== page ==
Below is a fact sheet from 2008-09. A few years back, but it should relay to you that lack of proper nutrition has not changed in 6 years. We need to do something about it and take care of ourselves and the ones we love!
Statistical Fact Sheet — Miscellaneous 2009 Update
Nutrition and Cardiovascular Diseases — Statistics
Foods and Nutrients – Adults (data based on NHANES 2005–06)
Nutrition and Cardiovascular Diseases — Statistics 2
• Individual nutritional determinants of positive energy balance (more calories consumed than expended), as determined by adiposity or weight gain, include larger portion sizes, higher intake of sugar-sweetened beverages, and greater consumption of fast food and commercially prepared meals. (NHANES 2005–06)
In addition to individual foods and nutrients, overall dietary patterns can be used to assess more global dietary quality. Different dietary patterns have been defined, including the Healthy Eating Index (HEI), Alternative Health Eating Index (AHEI), Western vs. Prudent dietary patterns, Mediterranean dietary pattern, and DASH-type diet.
• In 1999–2004, only 19.4 percent of hypertensive U.S. adults were following a DASH- type diet (based on fiber, magnesium, calcium, sodium, potassium, protein, total fat, saturated fat, and cholesterol). This represented a decrease from 26.7 percent of hypertensive US adults in 1988–1994. (Arch Intern Med. 2008;168:308–314)
Use of dietary supplements is common in the United States among both adults and children:
• Half (52 percent) of U.S. adults in 1999–2000 used dietary supplements, with the most common supplement being multivitamins and multiminerals (67 percent of supplement users). Most supplements were taken daily and for at least two years. Supplement use was associated with older age, higher education, greater physical activity, wine intake, lower body mass index, and white race. (Am J Prev Med. 2008; 35: 38–46)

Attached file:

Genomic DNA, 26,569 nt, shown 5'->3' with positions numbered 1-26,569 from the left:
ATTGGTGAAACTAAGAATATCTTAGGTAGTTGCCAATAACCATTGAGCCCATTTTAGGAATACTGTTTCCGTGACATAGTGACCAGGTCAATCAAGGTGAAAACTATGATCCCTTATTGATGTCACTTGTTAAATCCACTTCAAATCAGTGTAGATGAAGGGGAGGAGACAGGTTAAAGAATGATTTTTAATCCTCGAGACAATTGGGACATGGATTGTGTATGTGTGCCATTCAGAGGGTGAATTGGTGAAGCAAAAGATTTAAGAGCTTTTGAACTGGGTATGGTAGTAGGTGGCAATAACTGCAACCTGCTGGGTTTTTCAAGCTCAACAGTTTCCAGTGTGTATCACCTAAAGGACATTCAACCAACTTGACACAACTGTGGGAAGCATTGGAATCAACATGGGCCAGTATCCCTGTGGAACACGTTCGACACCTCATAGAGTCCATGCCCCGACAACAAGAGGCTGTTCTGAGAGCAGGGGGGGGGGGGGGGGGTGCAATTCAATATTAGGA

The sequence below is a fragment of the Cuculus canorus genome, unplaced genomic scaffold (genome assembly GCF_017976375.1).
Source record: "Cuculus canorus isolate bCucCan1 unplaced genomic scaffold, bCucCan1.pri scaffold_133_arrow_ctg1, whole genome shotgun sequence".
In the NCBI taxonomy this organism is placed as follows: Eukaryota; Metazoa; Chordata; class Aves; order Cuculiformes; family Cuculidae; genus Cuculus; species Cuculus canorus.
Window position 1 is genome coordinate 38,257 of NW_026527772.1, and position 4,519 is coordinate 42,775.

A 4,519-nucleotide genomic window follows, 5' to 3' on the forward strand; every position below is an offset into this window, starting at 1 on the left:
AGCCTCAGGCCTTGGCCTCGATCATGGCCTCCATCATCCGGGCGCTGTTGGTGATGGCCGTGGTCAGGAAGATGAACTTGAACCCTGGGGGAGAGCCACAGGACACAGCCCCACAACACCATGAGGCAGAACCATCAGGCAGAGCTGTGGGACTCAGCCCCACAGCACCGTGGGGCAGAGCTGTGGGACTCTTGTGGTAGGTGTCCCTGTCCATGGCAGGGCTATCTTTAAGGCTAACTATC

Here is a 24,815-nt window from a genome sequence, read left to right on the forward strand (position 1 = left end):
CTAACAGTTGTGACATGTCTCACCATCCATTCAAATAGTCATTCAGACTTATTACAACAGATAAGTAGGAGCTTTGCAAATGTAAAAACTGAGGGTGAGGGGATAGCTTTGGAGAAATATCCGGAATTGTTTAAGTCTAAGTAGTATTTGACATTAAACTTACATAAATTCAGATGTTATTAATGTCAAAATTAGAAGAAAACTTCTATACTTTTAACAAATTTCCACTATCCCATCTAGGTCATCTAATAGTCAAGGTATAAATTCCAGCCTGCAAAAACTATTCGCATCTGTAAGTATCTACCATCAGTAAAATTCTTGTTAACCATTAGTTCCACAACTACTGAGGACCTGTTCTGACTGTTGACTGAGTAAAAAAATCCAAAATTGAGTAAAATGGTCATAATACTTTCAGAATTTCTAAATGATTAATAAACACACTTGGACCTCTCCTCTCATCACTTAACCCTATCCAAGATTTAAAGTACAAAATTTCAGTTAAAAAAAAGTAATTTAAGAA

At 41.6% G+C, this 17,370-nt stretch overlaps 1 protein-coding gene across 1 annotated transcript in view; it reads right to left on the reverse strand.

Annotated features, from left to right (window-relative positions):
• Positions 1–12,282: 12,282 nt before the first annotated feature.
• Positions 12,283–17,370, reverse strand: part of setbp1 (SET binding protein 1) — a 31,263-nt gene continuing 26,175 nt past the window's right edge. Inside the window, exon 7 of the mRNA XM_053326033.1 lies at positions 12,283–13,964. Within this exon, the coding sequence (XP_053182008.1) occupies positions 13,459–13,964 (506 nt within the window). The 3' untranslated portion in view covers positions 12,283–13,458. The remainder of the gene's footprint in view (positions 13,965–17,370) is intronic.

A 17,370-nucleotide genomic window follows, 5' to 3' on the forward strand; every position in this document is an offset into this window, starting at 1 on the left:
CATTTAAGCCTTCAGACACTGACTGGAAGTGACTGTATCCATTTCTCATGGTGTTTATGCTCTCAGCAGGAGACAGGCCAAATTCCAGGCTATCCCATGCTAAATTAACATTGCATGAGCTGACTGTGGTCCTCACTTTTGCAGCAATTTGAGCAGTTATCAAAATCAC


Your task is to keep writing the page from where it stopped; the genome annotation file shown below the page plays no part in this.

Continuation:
Effects on Cardiovascular Risk Factors
In randomized controlled trials, dietary habits affect multiple cardiovascular risk factors, including both established risk factors (systolic and diastolic blood pressure, LDL cholesterol levels, HDL cholesterol levels, glucose levels, and obesity/weight gain) and novel risk factors (e.g., inflammation, cardiac arrhythmias, endothelial cell function, triglyceride levels, lipoprotein[a] levels, and heart rate):
How do I workout? What exercises should I do? How long do I workout? Am I doing any of this stuff right? Why am I so sore afterwards?
So many questions about exercising. So let's narrow it down. The following three questions are for everyone who exercises -no matter how new or advanced you may be.
What are your goals?
If you know where you are going, its a lot easier to get there. Know what you want to do. Do you want to play soccer, lift heavy, run a marathon/triathlon, bike for 100 miles, participate or place in an event? Even just to stay a healthy weight and be able to work around the house?
The list goes on, but you need to have a goal. BE SPECIFIC as possible.
What are you doing to achieve your goals?